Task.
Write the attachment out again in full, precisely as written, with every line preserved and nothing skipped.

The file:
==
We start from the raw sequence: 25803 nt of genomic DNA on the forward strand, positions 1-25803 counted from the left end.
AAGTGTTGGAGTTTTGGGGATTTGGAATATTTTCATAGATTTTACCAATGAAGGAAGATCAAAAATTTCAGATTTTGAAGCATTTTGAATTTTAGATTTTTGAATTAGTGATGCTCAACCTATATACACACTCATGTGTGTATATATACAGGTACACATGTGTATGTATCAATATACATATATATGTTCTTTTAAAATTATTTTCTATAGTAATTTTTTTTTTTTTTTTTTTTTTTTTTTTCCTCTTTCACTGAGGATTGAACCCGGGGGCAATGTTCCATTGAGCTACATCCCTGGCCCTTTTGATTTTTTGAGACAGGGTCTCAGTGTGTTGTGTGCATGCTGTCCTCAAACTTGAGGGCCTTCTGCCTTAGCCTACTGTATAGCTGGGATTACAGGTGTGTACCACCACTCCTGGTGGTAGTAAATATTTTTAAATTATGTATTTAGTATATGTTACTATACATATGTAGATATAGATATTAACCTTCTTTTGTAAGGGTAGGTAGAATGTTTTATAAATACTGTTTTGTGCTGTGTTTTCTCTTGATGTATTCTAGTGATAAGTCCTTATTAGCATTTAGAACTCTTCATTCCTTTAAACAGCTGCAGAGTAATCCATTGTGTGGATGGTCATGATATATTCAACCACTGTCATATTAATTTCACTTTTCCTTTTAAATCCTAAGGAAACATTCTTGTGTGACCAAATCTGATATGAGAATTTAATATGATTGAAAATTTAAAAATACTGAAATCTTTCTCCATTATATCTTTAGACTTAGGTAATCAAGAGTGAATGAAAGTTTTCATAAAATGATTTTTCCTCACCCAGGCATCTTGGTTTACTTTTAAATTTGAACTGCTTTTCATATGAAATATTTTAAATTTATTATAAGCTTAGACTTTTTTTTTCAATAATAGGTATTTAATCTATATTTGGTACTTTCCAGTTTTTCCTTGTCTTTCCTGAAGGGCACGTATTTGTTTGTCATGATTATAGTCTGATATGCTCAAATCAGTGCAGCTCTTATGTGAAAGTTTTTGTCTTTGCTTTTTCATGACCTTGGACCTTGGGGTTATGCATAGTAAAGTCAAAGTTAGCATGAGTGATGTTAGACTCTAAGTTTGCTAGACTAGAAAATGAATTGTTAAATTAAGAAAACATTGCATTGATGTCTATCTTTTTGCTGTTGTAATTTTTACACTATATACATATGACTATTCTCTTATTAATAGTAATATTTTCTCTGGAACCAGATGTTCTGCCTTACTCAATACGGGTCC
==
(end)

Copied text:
We start from the raw sequence: 25803 nt of genomic DNA on the forward strand, positions 1-25803 counted from the left end.
AAGTGTTGGAGTTTTGGGGATTTGGAATATTTTCATAGATTTTACCAATGAAGGAAGATCAAAAATTTCAGATTTTGAAGCATTTTGAATTTTAGATTTTTGAATTAGTGATGCTCAACCTATATACACACTCATGTGTGTATATATACAGGTACACATGTGTATGTATCAATATACATATATATGTTCTTTTAAAATTATTTTCTATAGTAATTTTTTTTTTTTTTTTTTTTTTTTTTTTCCTCTTTCACTGAGGATTGAACCCGGGGGCAATGTTCCATTGAGCTACATCCCTGGCCCTTTTGATTTTTTGAGACAGGGTCTCAGTGTGTTGTGTGCATGCTGTCCTCAAACTTGAGGGCCTTCTGCCTTAGCCTACTGTATAGCTGGGATTACAGGTGTGTACCACCACTCCTGGTGGTAGTAAATATTTTTAAATTATGTATTTAGTATATGTTACTATACATATGTAGATATAGATATTAACCTTCTTTTGTAAGGGTAGGTAGAATGTTTTATAAATACTGTTTTGTGCTGTGTTTTCTCTTGATGTATTCTAGTGATAAGTCCTTATTAGCATTTAGAACTCTTCATTCCTTTAAACAGCTGCAGAGTAATCCATTGTGTGGATGGTCATGATATATTCAACCACTGTCATATTAATTTCACTTTTCCTTTTAAATCCTAAGGAAACATTCTTGTGTGACCAAATCTGATATGAGAATTTAATATGATTGAAAATTTAAAAATACTGAAATCTTTCTCCATTATATCTTTAGACTTAGGTAATCAAGAGTGAATGAAAGTTTTCATAAAATGATTTTTCCTCACCCAGGCATCTTGGTTTACTTTTAAATTTGAACTGCTTTTCATATGAAATATTTTAAATTTATTATAAGCTTAGACTTTTTTTTTCAATAATAGGTATTTAATCTATATTTGGTACTTTCCAGTTTTTCCTTGTCTTTCCTGAAGGGCACGTATTTGTTTGTCATGATTATAGTCTGATATGCTCAAATCAGTGCAGCTCTTATGTGAAAGTTTTTGTCTTTGCTTTTTCATGACCTTGGACCTTGGGGTTATGCATAGTAAAGTCAAAGTTAGCATGAGTGATGTTAGACTCTAAGTTTGCTAGACTAGAAAATGAATTGTTAAATTAAGAAAACATTGCATTGATGTCTATCTTTTTGCTGTTGTAATTTTTACACTATATACATATGACTATTCTCTTATTAATAGTAATATTTTCTCTGGAACCAGATGTTCTGCCTTACTCAATACGGGTCC